Ian Buruma, one of the world’s genuinely sharp, eloquent public intellectuals, has bought a condo in one of New York’s genuinely unsightly new condos. According to city records, he spent $1,495,000 on an apartment at the Kalahari on West 116th Street. He and Eri Hotta, who taught at Oxford until 2005, closed last month.
On the plus side, their building has solar paneling and wind-generated energy, music practice rooms, sustainable bamboo floors in the apartments, and 120 lottery-drawn affordable housing units to go with the luxury spaces.
But the Africa-inspired facade just doesn’t work: When the new building was ranked as the city’s single ugliest condo by Time Out New York late last year, the magazine wrote: “This is reminiscent of the Kalahari Desert. Municipal buildings in the Kalahari Desert, that is.”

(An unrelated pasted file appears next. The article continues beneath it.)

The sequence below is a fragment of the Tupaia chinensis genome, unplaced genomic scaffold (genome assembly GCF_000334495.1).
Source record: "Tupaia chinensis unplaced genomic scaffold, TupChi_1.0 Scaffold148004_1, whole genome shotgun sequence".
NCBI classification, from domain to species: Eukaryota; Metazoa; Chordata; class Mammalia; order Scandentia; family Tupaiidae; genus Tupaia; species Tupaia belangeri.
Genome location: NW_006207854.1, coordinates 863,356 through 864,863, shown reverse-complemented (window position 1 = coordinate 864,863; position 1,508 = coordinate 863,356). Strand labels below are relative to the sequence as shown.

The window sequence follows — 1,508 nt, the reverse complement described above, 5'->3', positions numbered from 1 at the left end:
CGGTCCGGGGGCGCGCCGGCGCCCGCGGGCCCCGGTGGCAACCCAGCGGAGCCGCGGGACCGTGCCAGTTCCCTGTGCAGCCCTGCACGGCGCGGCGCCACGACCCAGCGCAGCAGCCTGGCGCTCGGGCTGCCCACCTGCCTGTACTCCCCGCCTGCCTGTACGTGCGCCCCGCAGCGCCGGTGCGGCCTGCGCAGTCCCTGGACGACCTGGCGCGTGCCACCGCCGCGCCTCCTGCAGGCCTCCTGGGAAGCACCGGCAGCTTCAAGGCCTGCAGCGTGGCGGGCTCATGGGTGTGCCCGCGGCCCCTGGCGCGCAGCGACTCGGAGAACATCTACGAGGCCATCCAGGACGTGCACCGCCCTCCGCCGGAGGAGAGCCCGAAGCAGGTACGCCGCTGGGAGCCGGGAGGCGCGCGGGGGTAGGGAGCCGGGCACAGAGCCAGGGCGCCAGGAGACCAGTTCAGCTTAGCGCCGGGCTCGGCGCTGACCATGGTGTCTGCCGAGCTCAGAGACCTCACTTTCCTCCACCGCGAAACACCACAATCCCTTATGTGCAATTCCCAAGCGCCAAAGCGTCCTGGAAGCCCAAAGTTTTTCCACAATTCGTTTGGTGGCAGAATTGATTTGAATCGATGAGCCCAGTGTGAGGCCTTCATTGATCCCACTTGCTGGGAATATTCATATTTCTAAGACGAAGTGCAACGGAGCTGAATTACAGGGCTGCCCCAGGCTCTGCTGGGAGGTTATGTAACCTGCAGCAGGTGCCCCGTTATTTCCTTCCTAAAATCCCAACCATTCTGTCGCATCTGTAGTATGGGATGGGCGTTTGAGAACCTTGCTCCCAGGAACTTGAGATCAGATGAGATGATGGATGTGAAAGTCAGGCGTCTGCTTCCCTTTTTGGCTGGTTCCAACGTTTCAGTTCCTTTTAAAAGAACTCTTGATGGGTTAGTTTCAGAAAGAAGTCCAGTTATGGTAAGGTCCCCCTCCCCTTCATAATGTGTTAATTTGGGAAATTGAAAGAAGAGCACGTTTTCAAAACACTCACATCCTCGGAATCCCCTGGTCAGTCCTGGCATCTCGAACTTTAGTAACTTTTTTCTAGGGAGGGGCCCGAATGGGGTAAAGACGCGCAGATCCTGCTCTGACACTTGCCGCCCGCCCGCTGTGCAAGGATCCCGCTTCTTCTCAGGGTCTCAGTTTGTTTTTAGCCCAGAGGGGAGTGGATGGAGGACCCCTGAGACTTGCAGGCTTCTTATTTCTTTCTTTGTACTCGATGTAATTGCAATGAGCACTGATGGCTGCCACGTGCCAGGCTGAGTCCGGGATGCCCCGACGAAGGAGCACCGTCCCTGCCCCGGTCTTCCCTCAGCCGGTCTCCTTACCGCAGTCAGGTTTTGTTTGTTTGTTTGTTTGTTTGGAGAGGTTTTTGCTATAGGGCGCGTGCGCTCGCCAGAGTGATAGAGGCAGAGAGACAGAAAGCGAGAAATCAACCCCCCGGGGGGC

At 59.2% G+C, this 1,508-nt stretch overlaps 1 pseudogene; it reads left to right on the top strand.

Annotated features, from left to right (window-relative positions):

One day, some grad student will come up with just the right phrase—maybe “post-colonial bourgeois”—to describe the Kalahari’s facade, which looks like a middle-aged white man’s impersonation of youthful African design.
Or maybe Mr. Buruma will write something better. When he was announced as the winner of this year’s Erasmus Prize (given for “an exceptionally important contribution to culture in Europe”), a press release called him a new cosmopolitan—“a citizen of a new world, in which boundaries of all sorts are easily transcended; where people of diverse cultures work together readily and experience economic and cultural exchange as intrinsic.”
This month, Mr. Buruma is following up his 2006 book on Theo van Gogh’s death, Murder in Amsterdam, with a novel called China Lover. He didn’t return an e-mail asking about the apartment, but here’s one (unfairly speculative) reason why he might need a place in Manhattan: He’s one of several writers who’ve been mentioned as possible successors to The New York Review of Books’ monolithic co-founder and editor, Robert Silvers.
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